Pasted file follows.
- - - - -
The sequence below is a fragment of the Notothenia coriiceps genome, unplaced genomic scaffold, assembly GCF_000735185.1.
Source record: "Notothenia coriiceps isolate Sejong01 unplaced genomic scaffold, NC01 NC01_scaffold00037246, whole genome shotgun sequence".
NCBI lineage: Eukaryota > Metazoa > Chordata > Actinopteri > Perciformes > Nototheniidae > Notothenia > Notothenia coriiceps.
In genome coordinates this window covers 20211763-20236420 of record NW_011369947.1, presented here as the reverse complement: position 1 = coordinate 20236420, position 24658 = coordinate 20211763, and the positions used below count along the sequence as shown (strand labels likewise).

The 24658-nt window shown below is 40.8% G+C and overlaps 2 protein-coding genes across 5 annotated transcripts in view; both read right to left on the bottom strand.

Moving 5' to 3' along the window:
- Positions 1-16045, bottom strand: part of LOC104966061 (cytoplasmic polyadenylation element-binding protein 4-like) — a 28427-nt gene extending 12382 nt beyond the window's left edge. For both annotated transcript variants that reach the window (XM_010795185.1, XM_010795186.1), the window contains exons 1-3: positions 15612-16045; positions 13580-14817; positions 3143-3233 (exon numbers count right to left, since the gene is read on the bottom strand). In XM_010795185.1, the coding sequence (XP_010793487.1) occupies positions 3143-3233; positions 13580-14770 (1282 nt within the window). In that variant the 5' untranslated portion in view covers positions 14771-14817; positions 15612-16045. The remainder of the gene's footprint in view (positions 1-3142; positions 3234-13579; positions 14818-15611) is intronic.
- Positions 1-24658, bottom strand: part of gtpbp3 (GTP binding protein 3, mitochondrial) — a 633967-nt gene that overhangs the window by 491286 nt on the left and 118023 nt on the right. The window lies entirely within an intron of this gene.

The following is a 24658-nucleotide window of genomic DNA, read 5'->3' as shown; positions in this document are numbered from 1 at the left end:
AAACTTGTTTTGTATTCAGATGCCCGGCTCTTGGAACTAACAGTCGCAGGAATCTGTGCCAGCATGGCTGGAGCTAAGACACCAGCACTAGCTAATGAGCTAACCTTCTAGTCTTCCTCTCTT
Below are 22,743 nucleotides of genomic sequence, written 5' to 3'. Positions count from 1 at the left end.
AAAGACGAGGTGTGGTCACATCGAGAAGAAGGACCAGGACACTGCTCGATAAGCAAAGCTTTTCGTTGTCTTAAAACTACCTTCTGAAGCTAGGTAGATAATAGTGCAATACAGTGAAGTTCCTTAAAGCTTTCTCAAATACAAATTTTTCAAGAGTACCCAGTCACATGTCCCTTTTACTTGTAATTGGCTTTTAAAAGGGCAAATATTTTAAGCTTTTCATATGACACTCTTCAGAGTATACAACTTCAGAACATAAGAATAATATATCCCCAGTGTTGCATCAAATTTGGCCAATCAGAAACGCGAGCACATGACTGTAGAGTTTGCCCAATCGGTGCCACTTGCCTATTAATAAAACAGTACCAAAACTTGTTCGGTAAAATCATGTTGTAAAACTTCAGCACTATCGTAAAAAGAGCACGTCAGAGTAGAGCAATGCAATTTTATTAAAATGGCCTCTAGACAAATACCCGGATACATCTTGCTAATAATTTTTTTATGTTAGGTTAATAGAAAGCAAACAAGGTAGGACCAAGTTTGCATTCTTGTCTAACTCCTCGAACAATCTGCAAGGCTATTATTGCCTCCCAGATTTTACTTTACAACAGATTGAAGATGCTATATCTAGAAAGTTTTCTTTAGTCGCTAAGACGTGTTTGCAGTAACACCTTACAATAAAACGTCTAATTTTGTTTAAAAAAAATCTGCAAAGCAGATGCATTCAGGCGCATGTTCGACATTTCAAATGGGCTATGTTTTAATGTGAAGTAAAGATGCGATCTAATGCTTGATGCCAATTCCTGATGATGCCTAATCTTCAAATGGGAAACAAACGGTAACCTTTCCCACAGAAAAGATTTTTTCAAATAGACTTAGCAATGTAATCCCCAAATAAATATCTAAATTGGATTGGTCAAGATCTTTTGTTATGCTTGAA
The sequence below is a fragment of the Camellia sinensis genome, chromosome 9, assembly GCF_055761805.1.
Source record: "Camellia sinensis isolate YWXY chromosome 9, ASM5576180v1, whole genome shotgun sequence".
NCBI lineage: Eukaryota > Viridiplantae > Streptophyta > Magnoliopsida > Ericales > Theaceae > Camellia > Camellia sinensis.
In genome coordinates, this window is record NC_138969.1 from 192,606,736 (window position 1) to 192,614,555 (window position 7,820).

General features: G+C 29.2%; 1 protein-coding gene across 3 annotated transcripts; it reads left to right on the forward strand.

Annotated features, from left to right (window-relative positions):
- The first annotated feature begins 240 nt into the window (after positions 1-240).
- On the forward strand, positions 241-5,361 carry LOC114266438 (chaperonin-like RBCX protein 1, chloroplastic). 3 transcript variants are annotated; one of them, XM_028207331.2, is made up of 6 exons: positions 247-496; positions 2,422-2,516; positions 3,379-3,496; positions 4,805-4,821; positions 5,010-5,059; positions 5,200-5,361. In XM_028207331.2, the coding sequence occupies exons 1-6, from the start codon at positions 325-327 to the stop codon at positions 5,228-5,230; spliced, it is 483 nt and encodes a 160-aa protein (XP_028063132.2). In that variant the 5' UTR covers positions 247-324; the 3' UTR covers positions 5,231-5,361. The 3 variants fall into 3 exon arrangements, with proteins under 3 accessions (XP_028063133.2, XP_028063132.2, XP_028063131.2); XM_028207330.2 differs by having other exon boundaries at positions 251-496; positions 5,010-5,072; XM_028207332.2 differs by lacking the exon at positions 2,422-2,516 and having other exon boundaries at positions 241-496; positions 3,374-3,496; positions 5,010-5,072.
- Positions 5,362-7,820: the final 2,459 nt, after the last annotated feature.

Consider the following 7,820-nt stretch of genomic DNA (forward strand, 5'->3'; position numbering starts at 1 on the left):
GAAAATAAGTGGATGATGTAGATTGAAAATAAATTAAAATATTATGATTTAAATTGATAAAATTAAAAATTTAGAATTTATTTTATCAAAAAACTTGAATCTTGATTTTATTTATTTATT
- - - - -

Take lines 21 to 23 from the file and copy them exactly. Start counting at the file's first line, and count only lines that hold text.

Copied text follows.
- Positions 5,362-7,820: the final 2,459 nt, after the last annotated feature.

Consider the following 7,820-nt stretch of genomic DNA (forward strand, 5'->3'; position numbering starts at 1 on the left):
GAAAATAAGTGGATGATGTAGATTGAAAATAAATTAAAATATTATGATTTAAATTGATAAAATTAAAAATTTAGAATTTATTTTATCAAAAAACTTGAATCTTGATTTTATTTATTTATT